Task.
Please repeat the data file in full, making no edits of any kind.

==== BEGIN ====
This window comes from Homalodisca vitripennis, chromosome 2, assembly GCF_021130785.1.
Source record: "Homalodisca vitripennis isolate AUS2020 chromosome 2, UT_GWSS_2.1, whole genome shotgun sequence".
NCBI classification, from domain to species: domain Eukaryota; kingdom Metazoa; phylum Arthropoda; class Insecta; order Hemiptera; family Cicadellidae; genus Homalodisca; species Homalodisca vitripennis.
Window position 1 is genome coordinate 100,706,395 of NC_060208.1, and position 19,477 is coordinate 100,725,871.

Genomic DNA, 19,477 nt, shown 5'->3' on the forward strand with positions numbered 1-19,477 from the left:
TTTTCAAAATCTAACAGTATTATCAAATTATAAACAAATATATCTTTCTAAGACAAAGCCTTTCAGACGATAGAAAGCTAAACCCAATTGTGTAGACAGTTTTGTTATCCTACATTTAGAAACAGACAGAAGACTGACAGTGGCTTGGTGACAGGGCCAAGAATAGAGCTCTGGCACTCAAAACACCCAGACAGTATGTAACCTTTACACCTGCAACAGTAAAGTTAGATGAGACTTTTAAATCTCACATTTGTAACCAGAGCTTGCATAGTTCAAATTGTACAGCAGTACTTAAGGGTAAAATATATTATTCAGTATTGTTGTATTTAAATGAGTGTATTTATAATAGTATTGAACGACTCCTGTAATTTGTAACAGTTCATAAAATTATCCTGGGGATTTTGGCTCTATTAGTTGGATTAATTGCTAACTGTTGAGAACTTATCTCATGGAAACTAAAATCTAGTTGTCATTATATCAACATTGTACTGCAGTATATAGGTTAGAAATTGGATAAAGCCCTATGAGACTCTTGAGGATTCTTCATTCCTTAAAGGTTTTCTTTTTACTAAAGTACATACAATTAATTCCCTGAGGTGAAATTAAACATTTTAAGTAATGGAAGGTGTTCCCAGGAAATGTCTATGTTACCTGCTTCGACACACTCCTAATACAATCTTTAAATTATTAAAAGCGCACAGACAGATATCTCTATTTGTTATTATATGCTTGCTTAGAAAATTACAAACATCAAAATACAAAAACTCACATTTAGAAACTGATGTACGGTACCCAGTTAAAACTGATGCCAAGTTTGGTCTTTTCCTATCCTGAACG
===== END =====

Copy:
This window comes from Homalodisca vitripennis, chromosome 2, assembly GCF_021130785.1.
Source record: "Homalodisca vitripennis isolate AUS2020 chromosome 2, UT_GWSS_2.1, whole genome shotgun sequence".
NCBI classification, from domain to species: domain Eukaryota; kingdom Metazoa; phylum Arthropoda; class Insecta; order Hemiptera; family Cicadellidae; genus Homalodisca; species Homalodisca vitripennis.
Window position 1 is genome coordinate 100,706,395 of NC_060208.1, and position 19,477 is coordinate 100,725,871.

Genomic DNA, 19,477 nt, shown 5'->3' on the forward strand with positions numbered 1-19,477 from the left:
TTTTCAAAATCTAACAGTATTATCAAATTATAAACAAATATATCTTTCTAAGACAAAGCCTTTCAGACGATAGAAAGCTAAACCCAATTGTGTAGACAGTTTTGTTATCCTACATTTAGAAACAGACAGAAGACTGACAGTGGCTTGGTGACAGGGCCAAGAATAGAGCTCTGGCACTCAAAACACCCAGACAGTATGTAACCTTTACACCTGCAACAGTAAAGTTAGATGAGACTTTTAAATCTCACATTTGTAACCAGAGCTTGCATAGTTCAAATTGTACAGCAGTACTTAAGGGTAAAATATATTATTCAGTATTGTTGTATTTAAATGAGTGTATTTATAATAGTATTGAACGACTCCTGTAATTTGTAACAGTTCATAAAATTATCCTGGGGATTTTGGCTCTATTAGTTGGATTAATTGCTAACTGTTGAGAACTTATCTCATGGAAACTAAAATCTAGTTGTCATTATATCAACATTGTACTGCAGTATATAGGTTAGAAATTGGATAAAGCCCTATGAGACTCTTGAGGATTCTTCATTCCTTAAAGGTTTTCTTTTTACTAAAGTACATACAATTAATTCCCTGAGGTGAAATTAAACATTTTAAGTAATGGAAGGTGTTCCCAGGAAATGTCTATGTTACCTGCTTCGACACACTCCTAATACAATCTTTAAATTATTAAAAGCGCACAGACAGATATCTCTATTTGTTATTATATGCTTGCTTAGAAAATTACAAACATCAAAATACAAAAACTCACATTTAGAAACTGATGTACGGTACCCAGTTAAAACTGATGCCAAGTTTGGTCTTTTCCTATCCTGAACG